On Paragraphs: I once had to tell a co-author (Not Niven) what a paragraph was. He kept handing me material that was dramatic but paragraphed horribly. Finally I asked what he thought he was doing, and he confessed that no one had ever taught him what a paragraph is.
“A paragraph,” I said, “is a group of sentences organized around one complete thought which is stated in the topic sentence.”
It was as if a light had appeared his head. He now paragraphs well. Of course in fiction, characters don’t always speak in paragraphs, nor do they organize what they are saying very coherently; still, you will find that characters in fiction do and must speak a lot more coherently than people do in real life. Real conversation transcribed is sometimes incomprehensible, usually ungrammatical, and often boring.
The main point of this is that the secret of success in becoming a writer is you must write; you must finish what you write; and you must write a lot more. The other points are things to keep in mind while you do that.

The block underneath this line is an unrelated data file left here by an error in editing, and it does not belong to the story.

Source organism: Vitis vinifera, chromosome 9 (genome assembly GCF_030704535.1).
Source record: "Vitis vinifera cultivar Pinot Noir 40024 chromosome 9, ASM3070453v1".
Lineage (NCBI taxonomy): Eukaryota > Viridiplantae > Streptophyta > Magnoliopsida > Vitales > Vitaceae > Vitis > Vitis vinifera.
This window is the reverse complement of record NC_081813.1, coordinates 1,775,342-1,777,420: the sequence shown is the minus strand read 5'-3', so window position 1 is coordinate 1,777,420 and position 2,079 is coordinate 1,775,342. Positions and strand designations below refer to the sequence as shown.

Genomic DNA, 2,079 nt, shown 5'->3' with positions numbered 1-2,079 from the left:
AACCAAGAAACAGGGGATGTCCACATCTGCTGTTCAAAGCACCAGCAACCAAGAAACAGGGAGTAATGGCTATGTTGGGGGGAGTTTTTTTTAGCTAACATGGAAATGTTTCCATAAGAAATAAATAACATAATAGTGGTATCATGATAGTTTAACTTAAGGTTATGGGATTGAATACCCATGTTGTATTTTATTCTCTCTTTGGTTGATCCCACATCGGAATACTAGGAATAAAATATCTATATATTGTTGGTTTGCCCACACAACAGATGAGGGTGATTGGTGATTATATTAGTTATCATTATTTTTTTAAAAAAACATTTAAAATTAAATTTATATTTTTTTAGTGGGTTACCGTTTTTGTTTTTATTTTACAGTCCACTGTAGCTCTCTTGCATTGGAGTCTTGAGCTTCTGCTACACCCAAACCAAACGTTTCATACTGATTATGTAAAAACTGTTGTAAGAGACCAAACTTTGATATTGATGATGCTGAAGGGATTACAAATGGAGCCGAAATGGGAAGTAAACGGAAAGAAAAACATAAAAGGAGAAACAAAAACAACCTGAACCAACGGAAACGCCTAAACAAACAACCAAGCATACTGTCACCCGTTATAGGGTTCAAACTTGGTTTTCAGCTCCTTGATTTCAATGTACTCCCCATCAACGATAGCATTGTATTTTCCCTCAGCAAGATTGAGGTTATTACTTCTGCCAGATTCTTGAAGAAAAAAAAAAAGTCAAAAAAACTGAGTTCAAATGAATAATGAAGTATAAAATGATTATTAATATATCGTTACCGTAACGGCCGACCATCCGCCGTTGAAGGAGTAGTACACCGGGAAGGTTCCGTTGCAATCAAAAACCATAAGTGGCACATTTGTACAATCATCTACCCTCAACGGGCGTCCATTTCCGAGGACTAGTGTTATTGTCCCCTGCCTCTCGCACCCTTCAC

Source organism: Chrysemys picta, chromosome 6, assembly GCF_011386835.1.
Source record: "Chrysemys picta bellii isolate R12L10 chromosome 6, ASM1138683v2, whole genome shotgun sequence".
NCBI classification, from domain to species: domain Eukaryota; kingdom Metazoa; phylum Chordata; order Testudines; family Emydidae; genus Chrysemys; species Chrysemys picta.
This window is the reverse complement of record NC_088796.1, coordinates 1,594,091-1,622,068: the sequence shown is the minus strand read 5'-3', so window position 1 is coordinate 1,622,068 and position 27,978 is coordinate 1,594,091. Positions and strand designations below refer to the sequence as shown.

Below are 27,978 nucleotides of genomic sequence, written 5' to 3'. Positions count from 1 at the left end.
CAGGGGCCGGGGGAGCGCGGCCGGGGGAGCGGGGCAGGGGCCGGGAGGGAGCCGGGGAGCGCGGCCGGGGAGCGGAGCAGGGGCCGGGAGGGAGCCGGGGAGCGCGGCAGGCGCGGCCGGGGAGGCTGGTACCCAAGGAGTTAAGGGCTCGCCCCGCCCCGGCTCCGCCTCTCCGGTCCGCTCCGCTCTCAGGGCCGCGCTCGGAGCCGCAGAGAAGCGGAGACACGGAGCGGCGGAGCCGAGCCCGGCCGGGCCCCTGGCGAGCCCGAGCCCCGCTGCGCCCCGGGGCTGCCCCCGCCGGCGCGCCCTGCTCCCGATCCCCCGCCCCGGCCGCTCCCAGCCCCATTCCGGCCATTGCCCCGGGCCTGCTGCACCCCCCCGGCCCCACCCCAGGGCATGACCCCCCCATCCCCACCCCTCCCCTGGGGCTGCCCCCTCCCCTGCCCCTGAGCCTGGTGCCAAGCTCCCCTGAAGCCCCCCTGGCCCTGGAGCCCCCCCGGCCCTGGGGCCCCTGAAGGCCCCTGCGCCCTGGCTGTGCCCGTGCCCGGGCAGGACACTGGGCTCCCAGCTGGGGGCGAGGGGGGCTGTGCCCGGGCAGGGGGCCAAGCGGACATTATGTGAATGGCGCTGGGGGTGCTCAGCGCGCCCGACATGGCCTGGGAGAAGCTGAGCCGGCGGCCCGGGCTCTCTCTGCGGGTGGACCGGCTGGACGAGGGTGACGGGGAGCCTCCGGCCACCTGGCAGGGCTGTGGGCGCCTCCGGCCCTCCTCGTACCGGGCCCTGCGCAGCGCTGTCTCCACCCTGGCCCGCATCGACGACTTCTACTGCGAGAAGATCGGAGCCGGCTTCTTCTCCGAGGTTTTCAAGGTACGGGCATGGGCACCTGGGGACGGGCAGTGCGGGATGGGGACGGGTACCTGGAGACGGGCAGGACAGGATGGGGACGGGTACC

My writing routine consists of retiring to the monk’s cell, a place where there’s nothing to do but write; working for a couple of hours until I am tired; then doing the Five Tibetan Rituals, preferably 21 repetitions but as few as five will have a beneficial effect.
That frees up enough energy that I can work for another hour or so. They also have the beneficial effect of pretty well eliminating back problems. I still do some of the Anderson stretches as well, but the Tibetan Rituals are an excellent source of energy and a remedy to arthritis.
A version of this column originally appeared in Jerry’s View from Chaos Manor column in BYTE back in the late 1990s. The full version of this column is available here at Jerry’s site.